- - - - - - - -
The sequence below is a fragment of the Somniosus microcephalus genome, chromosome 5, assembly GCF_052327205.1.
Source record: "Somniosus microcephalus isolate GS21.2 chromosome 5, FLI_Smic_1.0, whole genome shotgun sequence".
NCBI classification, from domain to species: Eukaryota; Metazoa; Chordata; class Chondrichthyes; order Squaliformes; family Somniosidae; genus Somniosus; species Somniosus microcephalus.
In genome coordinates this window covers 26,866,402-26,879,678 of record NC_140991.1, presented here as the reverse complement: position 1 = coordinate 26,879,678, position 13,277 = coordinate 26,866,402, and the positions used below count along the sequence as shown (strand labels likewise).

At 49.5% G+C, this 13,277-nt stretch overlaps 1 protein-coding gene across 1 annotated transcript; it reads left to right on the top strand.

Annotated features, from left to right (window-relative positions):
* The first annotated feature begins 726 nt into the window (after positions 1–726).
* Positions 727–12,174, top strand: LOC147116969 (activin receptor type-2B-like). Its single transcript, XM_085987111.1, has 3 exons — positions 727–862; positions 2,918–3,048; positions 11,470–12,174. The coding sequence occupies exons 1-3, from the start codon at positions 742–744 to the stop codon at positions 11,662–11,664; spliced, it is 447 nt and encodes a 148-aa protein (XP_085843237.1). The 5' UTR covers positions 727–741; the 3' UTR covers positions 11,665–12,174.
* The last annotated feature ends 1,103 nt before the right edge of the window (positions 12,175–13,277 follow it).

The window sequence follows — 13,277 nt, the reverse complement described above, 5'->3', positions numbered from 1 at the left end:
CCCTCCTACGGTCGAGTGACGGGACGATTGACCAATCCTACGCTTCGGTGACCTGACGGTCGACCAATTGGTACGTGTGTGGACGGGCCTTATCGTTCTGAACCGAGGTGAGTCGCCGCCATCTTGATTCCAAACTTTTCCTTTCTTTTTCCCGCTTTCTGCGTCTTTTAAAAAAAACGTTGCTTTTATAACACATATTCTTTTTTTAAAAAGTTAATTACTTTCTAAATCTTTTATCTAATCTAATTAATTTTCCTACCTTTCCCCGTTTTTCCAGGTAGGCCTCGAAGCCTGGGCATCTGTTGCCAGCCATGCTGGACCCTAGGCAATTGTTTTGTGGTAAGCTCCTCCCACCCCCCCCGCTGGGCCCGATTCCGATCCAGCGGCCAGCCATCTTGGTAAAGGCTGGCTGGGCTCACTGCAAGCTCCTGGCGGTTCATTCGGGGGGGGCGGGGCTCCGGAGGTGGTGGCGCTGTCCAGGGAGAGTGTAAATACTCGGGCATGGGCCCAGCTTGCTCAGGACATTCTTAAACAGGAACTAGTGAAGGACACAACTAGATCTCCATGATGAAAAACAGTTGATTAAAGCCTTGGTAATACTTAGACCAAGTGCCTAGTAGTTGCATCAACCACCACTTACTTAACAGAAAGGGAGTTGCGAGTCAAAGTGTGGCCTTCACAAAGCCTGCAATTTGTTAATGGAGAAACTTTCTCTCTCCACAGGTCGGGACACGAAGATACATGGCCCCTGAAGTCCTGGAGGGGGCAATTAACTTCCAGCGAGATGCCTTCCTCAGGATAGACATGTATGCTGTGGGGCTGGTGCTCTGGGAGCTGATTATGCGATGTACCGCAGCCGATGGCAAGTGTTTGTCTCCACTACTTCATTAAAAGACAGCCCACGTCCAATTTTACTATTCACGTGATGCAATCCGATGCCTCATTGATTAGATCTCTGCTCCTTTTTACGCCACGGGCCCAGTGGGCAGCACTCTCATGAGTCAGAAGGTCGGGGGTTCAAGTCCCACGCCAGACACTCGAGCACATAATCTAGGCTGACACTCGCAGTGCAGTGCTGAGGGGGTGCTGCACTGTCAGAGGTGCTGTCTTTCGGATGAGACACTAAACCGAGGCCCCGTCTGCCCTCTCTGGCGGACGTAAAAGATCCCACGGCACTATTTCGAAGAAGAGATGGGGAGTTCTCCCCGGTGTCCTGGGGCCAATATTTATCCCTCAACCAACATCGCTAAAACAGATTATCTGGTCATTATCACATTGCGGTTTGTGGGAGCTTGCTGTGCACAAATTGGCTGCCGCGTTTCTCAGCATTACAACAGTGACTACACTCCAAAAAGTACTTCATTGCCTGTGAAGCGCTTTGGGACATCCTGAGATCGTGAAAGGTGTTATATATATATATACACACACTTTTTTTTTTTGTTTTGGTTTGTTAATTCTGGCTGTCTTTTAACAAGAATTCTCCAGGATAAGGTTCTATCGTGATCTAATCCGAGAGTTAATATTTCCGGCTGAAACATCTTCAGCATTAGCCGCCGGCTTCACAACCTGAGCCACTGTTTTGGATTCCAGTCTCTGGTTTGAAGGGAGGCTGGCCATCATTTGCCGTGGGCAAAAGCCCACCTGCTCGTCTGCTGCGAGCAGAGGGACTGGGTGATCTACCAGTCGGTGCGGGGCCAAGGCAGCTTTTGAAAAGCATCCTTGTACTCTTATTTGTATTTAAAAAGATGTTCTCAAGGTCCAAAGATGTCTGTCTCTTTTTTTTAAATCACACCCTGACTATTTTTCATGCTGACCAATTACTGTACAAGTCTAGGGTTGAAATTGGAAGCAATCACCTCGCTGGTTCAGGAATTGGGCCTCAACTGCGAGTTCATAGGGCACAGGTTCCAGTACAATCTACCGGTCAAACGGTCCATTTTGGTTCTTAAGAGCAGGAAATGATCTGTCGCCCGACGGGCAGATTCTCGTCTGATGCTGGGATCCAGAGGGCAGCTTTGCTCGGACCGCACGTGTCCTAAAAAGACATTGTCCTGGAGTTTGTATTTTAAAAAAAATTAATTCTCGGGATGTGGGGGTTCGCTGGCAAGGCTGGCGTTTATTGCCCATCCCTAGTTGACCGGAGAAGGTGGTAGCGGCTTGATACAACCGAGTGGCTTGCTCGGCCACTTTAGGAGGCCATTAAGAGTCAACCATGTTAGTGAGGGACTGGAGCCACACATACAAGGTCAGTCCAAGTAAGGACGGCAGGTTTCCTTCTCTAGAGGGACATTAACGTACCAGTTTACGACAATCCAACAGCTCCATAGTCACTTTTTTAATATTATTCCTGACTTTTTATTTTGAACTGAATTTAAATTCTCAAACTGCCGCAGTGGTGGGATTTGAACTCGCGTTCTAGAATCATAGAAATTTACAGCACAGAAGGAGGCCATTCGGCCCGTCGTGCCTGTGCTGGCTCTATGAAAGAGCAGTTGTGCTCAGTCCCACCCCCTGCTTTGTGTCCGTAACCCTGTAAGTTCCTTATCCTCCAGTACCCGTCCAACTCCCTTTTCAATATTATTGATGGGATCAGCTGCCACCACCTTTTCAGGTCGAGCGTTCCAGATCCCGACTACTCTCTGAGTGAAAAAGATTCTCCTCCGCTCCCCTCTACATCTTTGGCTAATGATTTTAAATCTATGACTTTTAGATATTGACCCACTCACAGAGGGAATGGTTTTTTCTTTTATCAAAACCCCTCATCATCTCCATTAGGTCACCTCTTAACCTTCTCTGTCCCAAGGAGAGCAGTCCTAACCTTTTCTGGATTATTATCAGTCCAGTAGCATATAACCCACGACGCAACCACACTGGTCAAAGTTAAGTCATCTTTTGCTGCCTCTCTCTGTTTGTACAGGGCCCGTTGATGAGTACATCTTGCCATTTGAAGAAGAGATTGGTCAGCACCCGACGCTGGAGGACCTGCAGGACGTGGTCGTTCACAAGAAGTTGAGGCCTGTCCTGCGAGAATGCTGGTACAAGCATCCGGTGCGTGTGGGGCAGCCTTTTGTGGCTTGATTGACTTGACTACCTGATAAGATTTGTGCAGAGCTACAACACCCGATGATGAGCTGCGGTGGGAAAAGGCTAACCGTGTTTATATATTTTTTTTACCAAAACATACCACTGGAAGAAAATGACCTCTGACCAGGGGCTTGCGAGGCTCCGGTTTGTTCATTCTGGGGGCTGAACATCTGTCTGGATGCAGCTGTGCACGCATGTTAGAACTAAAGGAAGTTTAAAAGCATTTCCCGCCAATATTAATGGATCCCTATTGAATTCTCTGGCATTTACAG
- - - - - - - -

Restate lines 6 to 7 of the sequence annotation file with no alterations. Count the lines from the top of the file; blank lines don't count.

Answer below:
Annotated features, from left to right (window-relative positions):
* The first annotated feature begins 726 nt into the window (after positions 1–726).